Is CN still an awful company to work for?

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  • Apr 27th, 2017 12:07 am
Apr 19, 2017
1 posts

Is CN still an awful company to work for?

I recently applied to work for CN as a Signals and Communications Apprentice and after all of the googling I just hear terrible things about the company. ALMOST all of the Indeed reviews are extremely negative. Does anyone currently work for CN and can give insight? I've worked 14 hour days in extreme weathers so that kind of stuff I'm no stranger to. But the other things I'm not too sure about. I always thought becoming a train conductor would be an awesome career, so maybe if I get this gig I can eventually become one.

6 replies
Deal Fanatic
User avatar
Jul 17, 2008
6610 posts
Don't you need to be an engineer to be a train conductor? Driving a train is the easiest job in the world with only back and forth controls. But I think you are suppose to deal with any breakdown, maintenance, etc. And aren't they always away from home crossing Canada at 30km/h? I alwasy wondered where they sleep. Do they get hotel rooms paid for or they have a sleeper in the loud loco?
User avatar
Mar 12, 2006
452 posts
Ive got a buddy in it. Pretty much assigned a territory and you are always on call. During fall/winters/rain season, things can be bad with lots of slides.

Up to you really, pay is decent but really you are tied to the phone. And honestly only a handful of days off.

A buddy worked at CP, hated it (because of the on-call life) - He knew about it coming in, but lets be honest, most people just want a career/job. If you need money and a career, go for it. Worst case you don't like it and you leave. Some people love it, some hate it. If you want that lifestyle for your family, go for it. Keep in mind, if you're low in seniority and it's slow season, you might be laid off. (recalled when things pick up)

If you're young and got time to kill, I'd go for it. Worst case you come out with some skills for a different career and a sense of appreciation for the people who work in railways.

Best case, you have a solid career ahead of you.
Apr 7, 2007
225 posts
Not a railroader, but deal with them at work. Also have quite a few friends who work for CN. I'm not sure you could pay me enough money to be a conductor. The job is essentially best suited for single people with zero interests or hobbies. You really can't plan to do much of anything in advance (holidays aside) because the schedule is so erratic. Buddy checked the lineup yesterday and figured he wouldn't be called out for close to 24 hours so we went fishing, got home in the early evening and he was bumped up to shortly after midnight. Might have been lucky to get 4 hours sleep.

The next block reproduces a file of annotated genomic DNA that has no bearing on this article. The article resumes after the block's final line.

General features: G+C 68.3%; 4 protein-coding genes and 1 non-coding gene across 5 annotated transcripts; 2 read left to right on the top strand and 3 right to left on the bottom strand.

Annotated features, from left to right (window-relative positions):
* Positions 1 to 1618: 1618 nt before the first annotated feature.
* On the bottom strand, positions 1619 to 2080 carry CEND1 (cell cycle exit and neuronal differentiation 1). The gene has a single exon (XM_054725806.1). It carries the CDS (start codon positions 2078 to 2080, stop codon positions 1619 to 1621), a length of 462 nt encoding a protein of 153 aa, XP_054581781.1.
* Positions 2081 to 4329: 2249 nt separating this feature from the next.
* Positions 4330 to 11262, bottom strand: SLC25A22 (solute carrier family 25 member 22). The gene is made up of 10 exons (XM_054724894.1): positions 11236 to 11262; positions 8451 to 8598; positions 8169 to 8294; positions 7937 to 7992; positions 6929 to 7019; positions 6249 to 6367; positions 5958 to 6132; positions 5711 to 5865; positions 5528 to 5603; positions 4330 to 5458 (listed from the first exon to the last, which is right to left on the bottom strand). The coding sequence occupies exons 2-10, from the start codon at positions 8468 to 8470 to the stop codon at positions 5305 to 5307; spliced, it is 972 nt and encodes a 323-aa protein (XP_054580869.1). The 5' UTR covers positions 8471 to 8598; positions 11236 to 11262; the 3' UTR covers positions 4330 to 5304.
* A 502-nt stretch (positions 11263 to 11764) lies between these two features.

The maintenance side of the industry generally has a better work/life balance than running crews, I'd consider that apprenticeship long before being a conductor.

Messerschmitt: Yes, their hotel rooms are paid. Conductors don't maintain the locomotives. No you don't have to be an engineer to be a conductor. Easiest job in the world? LOL!
Apr 5, 2017
11 posts
I work indirectly for them.

I hate how some of their engines are so poorly maintained they bellow blue/white smoke for DAYS, and I have to breathe that crap in. One I'm sure has (or had, before it blew up today causing a few hours down time) an insane boost leak or problem with generator (I imagine a bunch of giant alternators) but whatever, pretty sweet: diesel electric 4000hp 10k+ lb-ft torque barreling down the rails like war machines, multiply that by 2-4 depending how many engines are strung together.

Driving trains back and forth may be easy (on paper) or the long hauls (which I see them cruising along at well over 50km/h probably going 80km/h), but when it comes to the low speed sorting, moving, organizing etc. I'd imagine it's a bit stressful trying not to bang rail cars together too hard.

Schedule is erratic for me, have to be on their schedule. Which is understandable given the nature of the work e.g. railroad never rests, always going, economy, oil, resources, blah, blah.

Turn-around seems to be high, and the management or "higher ups" at the tower where I am seems to run around like a chicken with its head cut off. One time I came into work and someone on the outside intercom was singing/making weird noises...can be quite a strong gong show lmao, maybe it was a guys last day so decided to screw around.
Apr 25, 2017
4 posts
Depends on your lifestyle and what's important to you. If you like consistency or have family obligations may not be the best option for you.

Shifts can be unpredictable in certain roles (I.E conductor) as you work off a shift board not a schedule. As someone already said you can try and "read" the shift board to get an estimate of when you will wrk next but its no garuntee. Also with limited predictably and strict rules about alcohol (for good reason) if you enjoy wobbly pops on your down time you could put your job in jeopardy.

On the plus side with overtime it's pretty easy to hit 80-90k+ which is incredible for a job that does not require post secondary education.
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